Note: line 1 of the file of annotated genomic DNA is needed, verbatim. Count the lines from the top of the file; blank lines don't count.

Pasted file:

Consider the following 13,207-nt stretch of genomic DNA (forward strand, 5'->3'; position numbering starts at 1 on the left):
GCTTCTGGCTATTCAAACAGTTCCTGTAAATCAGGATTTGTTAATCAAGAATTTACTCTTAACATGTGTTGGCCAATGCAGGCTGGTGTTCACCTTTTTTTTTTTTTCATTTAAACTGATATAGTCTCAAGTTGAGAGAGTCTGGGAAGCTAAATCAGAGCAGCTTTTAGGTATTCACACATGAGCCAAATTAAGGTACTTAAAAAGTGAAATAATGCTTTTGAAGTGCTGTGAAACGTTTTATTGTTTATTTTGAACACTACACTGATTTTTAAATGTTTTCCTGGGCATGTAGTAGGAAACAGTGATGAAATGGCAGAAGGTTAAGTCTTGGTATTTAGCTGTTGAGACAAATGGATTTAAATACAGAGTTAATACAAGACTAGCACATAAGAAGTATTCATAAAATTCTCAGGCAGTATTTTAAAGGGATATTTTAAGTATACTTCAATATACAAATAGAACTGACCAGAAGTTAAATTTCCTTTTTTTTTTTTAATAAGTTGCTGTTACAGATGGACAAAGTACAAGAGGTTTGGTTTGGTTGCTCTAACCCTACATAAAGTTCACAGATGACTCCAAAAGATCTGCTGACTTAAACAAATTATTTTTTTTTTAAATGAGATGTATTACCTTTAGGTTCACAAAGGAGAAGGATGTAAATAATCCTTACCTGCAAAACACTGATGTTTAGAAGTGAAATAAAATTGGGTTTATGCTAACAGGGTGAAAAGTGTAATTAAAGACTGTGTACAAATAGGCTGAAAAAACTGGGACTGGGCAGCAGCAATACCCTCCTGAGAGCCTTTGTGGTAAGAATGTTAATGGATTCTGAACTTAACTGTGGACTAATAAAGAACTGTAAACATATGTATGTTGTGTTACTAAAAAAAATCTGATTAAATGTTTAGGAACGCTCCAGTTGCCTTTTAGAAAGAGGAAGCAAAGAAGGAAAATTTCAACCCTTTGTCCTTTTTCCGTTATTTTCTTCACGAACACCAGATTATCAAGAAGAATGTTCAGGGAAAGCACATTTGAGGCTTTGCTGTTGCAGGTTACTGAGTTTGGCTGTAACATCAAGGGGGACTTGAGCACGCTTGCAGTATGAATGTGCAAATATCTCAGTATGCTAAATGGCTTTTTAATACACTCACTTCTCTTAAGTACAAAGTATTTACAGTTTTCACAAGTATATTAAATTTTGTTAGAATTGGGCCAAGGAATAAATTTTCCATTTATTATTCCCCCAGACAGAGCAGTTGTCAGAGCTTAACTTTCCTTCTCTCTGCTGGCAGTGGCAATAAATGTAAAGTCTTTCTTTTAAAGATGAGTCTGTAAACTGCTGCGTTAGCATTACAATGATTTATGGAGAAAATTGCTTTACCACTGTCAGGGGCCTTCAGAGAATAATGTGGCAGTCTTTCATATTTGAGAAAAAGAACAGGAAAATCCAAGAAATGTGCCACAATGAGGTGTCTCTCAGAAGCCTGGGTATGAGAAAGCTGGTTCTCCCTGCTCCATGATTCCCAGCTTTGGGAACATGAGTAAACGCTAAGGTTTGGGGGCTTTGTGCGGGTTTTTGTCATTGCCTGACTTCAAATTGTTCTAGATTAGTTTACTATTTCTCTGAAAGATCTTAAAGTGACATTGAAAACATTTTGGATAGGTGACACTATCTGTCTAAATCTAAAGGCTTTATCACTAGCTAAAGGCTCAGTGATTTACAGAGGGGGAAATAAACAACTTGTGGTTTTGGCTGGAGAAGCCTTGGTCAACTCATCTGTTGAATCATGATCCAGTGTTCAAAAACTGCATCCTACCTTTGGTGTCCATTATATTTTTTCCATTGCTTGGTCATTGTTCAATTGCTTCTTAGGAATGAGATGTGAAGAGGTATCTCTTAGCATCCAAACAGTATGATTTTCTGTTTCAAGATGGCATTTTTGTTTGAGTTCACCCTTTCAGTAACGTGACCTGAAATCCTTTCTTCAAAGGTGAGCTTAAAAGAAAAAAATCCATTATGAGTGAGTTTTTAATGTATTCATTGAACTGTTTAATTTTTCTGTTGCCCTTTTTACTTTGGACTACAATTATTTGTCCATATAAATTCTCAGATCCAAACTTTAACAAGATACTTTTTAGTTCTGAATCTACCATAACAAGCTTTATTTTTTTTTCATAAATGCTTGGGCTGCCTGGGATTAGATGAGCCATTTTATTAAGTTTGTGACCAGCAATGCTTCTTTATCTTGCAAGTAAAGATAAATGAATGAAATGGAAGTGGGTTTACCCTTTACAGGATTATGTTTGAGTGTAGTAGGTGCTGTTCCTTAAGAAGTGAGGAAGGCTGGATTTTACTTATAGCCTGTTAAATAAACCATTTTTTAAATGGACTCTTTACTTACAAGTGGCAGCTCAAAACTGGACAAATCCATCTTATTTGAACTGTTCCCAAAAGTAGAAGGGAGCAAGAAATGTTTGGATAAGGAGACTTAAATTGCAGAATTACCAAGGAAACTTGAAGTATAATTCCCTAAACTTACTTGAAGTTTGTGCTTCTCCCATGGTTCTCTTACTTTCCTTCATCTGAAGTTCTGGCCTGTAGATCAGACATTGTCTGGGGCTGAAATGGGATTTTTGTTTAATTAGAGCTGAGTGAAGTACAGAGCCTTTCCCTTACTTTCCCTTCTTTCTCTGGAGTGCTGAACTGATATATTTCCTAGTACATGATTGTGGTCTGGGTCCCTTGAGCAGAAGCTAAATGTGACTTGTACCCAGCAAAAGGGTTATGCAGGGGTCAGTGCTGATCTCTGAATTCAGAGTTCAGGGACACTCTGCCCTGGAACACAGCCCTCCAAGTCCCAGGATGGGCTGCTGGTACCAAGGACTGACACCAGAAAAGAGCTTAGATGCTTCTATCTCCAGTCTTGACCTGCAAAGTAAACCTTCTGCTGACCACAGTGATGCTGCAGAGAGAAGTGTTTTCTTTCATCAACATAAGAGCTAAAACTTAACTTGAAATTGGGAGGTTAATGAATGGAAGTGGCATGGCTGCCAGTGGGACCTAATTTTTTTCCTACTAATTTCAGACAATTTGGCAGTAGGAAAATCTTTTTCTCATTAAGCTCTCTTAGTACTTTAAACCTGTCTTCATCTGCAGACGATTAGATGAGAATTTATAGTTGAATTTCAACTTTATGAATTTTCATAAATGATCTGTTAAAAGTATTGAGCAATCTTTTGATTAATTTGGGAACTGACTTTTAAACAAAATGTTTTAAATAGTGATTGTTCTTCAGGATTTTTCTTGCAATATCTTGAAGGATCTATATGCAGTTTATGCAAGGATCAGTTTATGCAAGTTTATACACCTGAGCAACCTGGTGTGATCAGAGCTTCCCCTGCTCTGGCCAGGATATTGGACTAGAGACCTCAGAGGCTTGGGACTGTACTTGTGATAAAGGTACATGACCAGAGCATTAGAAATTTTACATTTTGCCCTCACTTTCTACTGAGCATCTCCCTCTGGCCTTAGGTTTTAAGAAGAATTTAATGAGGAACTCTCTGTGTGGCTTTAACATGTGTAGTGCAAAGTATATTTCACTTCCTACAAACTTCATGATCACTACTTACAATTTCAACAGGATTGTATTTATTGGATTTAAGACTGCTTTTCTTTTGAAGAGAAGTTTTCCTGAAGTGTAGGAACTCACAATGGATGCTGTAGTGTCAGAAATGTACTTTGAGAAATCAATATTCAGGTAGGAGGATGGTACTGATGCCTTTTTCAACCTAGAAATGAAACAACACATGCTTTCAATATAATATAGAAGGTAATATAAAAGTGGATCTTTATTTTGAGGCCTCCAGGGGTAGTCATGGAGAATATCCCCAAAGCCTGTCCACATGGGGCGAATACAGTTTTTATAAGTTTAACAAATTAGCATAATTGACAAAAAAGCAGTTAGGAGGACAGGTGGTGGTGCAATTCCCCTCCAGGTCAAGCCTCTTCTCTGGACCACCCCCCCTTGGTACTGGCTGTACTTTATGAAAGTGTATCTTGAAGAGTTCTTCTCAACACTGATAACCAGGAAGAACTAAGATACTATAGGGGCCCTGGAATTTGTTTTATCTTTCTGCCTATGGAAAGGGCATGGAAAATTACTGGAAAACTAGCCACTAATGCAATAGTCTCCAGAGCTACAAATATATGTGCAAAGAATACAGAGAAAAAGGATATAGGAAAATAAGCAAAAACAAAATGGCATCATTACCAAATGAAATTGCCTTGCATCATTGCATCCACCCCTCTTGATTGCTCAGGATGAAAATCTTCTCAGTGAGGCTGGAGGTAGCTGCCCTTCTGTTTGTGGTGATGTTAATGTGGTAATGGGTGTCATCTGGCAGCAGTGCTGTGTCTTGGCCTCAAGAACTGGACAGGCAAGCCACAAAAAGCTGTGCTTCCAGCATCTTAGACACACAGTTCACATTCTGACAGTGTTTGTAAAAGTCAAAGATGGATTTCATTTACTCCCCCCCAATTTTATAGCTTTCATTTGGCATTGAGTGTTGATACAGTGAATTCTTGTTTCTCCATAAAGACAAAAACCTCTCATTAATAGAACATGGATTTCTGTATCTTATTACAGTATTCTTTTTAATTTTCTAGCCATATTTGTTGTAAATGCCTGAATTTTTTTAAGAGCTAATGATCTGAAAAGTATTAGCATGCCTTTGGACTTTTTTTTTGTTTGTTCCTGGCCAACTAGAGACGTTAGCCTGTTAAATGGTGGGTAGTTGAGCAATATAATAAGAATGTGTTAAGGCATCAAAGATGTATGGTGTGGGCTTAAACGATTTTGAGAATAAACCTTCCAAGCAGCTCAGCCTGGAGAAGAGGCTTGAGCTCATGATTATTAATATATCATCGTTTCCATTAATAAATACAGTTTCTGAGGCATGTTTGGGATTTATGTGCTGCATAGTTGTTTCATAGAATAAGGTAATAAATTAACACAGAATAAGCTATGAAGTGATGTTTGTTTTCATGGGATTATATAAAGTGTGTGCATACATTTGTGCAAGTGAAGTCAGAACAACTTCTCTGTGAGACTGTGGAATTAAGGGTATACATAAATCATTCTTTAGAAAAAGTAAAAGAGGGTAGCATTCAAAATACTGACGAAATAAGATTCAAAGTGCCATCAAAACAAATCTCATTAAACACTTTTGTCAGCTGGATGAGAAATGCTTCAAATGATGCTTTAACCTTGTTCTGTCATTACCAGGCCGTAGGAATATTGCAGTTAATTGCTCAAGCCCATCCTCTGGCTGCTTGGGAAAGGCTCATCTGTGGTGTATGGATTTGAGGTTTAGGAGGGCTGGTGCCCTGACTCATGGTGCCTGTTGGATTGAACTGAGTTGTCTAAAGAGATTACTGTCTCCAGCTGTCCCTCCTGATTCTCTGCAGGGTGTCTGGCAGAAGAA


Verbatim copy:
Consider the following 13,207-nt stretch of genomic DNA (forward strand, 5'->3'; position numbering starts at 1 on the left):